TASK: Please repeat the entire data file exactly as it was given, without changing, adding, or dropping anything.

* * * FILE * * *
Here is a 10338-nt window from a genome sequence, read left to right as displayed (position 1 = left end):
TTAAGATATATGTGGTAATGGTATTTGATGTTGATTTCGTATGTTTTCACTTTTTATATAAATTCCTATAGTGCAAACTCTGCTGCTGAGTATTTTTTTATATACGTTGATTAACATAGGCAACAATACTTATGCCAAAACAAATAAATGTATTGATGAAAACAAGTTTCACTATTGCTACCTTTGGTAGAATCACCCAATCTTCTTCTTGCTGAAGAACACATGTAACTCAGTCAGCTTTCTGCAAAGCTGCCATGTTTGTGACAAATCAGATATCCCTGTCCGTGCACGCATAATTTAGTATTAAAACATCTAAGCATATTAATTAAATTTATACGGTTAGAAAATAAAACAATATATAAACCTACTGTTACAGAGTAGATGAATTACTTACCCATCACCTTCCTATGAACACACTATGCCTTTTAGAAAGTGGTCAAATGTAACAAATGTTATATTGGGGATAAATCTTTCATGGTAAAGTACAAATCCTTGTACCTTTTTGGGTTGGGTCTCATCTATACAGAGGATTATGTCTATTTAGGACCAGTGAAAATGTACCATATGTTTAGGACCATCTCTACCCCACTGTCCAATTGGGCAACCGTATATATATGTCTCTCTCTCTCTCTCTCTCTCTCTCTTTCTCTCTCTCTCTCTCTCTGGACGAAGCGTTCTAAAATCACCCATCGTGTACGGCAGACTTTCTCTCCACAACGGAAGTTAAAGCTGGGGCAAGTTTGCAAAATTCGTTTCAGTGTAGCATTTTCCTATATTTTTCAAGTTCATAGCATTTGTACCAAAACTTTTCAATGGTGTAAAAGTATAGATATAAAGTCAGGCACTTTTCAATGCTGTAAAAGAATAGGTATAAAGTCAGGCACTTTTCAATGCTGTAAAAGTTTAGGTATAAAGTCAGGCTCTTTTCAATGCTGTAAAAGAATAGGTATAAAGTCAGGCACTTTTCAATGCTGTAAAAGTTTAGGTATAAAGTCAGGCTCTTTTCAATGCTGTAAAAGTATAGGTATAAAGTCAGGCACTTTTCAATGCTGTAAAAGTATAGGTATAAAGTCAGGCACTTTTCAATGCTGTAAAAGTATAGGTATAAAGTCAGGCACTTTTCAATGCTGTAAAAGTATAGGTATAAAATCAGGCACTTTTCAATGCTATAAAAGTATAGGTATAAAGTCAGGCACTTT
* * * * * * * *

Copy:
Here is a 10338-nt window from a genome sequence, read left to right as displayed (position 1 = left end):
TTAAGATATATGTGGTAATGGTATTTGATGTTGATTTCGTATGTTTTCACTTTTTATATAAATTCCTATAGTGCAAACTCTGCTGCTGAGTATTTTTTTATATACGTTGATTAACATAGGCAACAATACTTATGCCAAAACAAATAAATGTATTGATGAAAACAAGTTTCACTATTGCTACCTTTGGTAGAATCACCCAATCTTCTTCTTGCTGAAGAACACATGTAACTCAGTCAGCTTTCTGCAAAGCTGCCATGTTTGTGACAAATCAGATATCCCTGTCCGTGCACGCATAATTTAGTATTAAAACATCTAAGCATATTAATTAAATTTATACGGTTAGAAAATAAAACAATATATAAACCTACTGTTACAGAGTAGATGAATTACTTACCCATCACCTTCCTATGAACACACTATGCCTTTTAGAAAGTGGTCAAATGTAACAAATGTTATATTGGGGATAAATCTTTCATGGTAAAGTACAAATCCTTGTACCTTTTTGGGTTGGGTCTCATCTATACAGAGGATTATGTCTATTTAGGACCAGTGAAAATGTACCATATGTTTAGGACCATCTCTACCCCACTGTCCAATTGGGCAACCGTATATATATGTCTCTCTCTCTCTCTCTCTCTCTCTCTTTCTCTCTCTCTCTCTCTCTGGACGAAGCGTTCTAAAATCACCCATCGTGTACGGCAGACTTTCTCTCCACAACGGAAGTTAAAGCTGGGGCAAGTTTGCAAAATTCGTTTCAGTGTAGCATTTTCCTATATTTTTCAAGTTCATAGCATTTGTACCAAAACTTTTCAATGGTGTAAAAGTATAGATATAAAGTCAGGCACTTTTCAATGCTGTAAAAGAATAGGTATAAAGTCAGGCACTTTTCAATGCTGTAAAAGTTTAGGTATAAAGTCAGGCTCTTTTCAATGCTGTAAAAGAATAGGTATAAAGTCAGGCACTTTTCAATGCTGTAAAAGTTTAGGTATAAAGTCAGGCTCTTTTCAATGCTGTAAAAGTATAGGTATAAAGTCAGGCACTTTTCAATGCTGTAAAAGTATAGGTATAAAGTCAGGCACTTTTCAATGCTGTAAAAGTATAGGTATAAAGTCAGGCACTTTTCAATGCTGTAAAAGTATAGGTATAAAATCAGGCACTTTTCAATGCTATAAAAGTATAGGTATAAAGTCAGGCACTTT